Maths opens minds

A group of local and international subject experts, academics, teachers and mathematicians who attended a four-day conference of the Southern African Association for Research in Mathematics, ­Science and Technology Education (SAARMSTE) at the Central University of Technology (CUT) in Bloemfontein. Photo: Supplied
A group of local and international subject experts, academics, teachers and mathematicians who attended a four-day conference of the Southern African Association for Research in Mathematics, ­Science and Technology Education (SAARMSTE) at the Central University of Technology (CUT) in Bloemfontein. Photo: Supplied

The study of mastering mathematics took centre stage at the 25th conference of the Southern African Association for Research in Mathematics, Science and Technology Education (SAARMSTE).

It was held from 17 tot 20 January at the Central University of Technology (CUT) in Bloemfontein.

SAARMSTE is a non-profit organisation dedicated to the advancement of research in Mathematics, Science and Technology Education (MSTE).

The association aims to foster a sense of community among researchers in the MSTE, to promote research and to improve and develop MSTE programmes in response to current and future needs.

Prof. Maitree Inprasitha presented a lecture to subject experts of Mathematics with emphasis on the Open Approach Lesson Study method, techniques whereby students’ mathematical thinking, perspectives, and development of teaching methods are integrated.

Inprasitha, the dean of the Faculty of Education at the Khon Kaen University in Thailand, is a world-renowned expert on this method.

He also teaches a mathematics education programme at the faculty.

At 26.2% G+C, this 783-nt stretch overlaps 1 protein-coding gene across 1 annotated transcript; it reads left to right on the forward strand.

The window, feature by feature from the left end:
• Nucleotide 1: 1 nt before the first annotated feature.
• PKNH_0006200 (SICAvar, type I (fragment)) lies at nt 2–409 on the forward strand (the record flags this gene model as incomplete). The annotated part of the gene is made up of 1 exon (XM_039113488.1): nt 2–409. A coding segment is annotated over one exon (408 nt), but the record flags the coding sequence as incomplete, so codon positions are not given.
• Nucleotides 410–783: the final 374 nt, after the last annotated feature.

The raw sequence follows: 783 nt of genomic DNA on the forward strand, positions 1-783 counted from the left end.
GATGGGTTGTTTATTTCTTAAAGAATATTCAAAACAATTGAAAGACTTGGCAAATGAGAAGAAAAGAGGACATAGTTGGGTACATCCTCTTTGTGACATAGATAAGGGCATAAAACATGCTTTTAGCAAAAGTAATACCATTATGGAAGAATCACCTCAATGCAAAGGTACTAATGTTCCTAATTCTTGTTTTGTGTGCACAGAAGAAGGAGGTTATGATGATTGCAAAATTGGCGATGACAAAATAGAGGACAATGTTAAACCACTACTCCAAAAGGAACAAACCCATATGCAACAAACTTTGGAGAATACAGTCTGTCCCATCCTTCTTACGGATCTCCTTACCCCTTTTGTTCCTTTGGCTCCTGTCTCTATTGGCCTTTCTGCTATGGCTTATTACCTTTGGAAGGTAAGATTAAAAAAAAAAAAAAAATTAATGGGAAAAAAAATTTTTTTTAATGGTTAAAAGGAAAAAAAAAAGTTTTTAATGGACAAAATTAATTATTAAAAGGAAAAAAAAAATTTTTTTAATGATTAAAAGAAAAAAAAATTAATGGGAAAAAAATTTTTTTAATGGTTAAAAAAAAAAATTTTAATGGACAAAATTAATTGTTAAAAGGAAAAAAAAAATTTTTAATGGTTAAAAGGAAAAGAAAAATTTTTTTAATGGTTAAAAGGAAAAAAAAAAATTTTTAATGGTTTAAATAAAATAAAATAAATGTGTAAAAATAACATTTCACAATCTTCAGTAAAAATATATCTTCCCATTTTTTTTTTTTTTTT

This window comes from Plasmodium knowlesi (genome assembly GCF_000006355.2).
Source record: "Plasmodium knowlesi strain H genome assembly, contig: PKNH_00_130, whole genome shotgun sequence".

His research and publications focus on mathematics education and teaching styles on the lesson study and the open approach.

Inprasitha said the method encouraged an independent mindset and increased student participation and engagement in the classroom. According to Inprasitha, it also inspired them to think out of the box when solving mathematical problems.

He emphasised the importance of subject expert collaboration, saying it helped to improve teaching and learning at foundation phase to enhance learner performance in Mathematics.

According to Inprasitha, research on the Japanese open approach method, through which learners were taught to think for themselves, had yielded positive results.

“Many countries use the same teaching method when approaching Mathematics. They start with a problem and come up with theories of solving that problem.

“In Japan, they start with a problem-posing phase, which comes before problem sol­ving. Because they use the open approach method, students attempt to come up with as many answers as possible to solve the same problem. In the process, they discover many approaches to solving that particular problem. Our learners need to be exposed to such methods that will enable them to think for themselves.”

Inprasitha also mentioned that mathematical activities generated by open-ended problems were rich and subtle as teachers get the opportunity to evaluate students’ higher-thinking skills.

“Lesson study provides an opportunity for teachers to benefit from one another’s pedagogical knowledge.

“With the learning goal in mind, teachers propose instructional activities that make student thinking visible and open to observation and analysis.”

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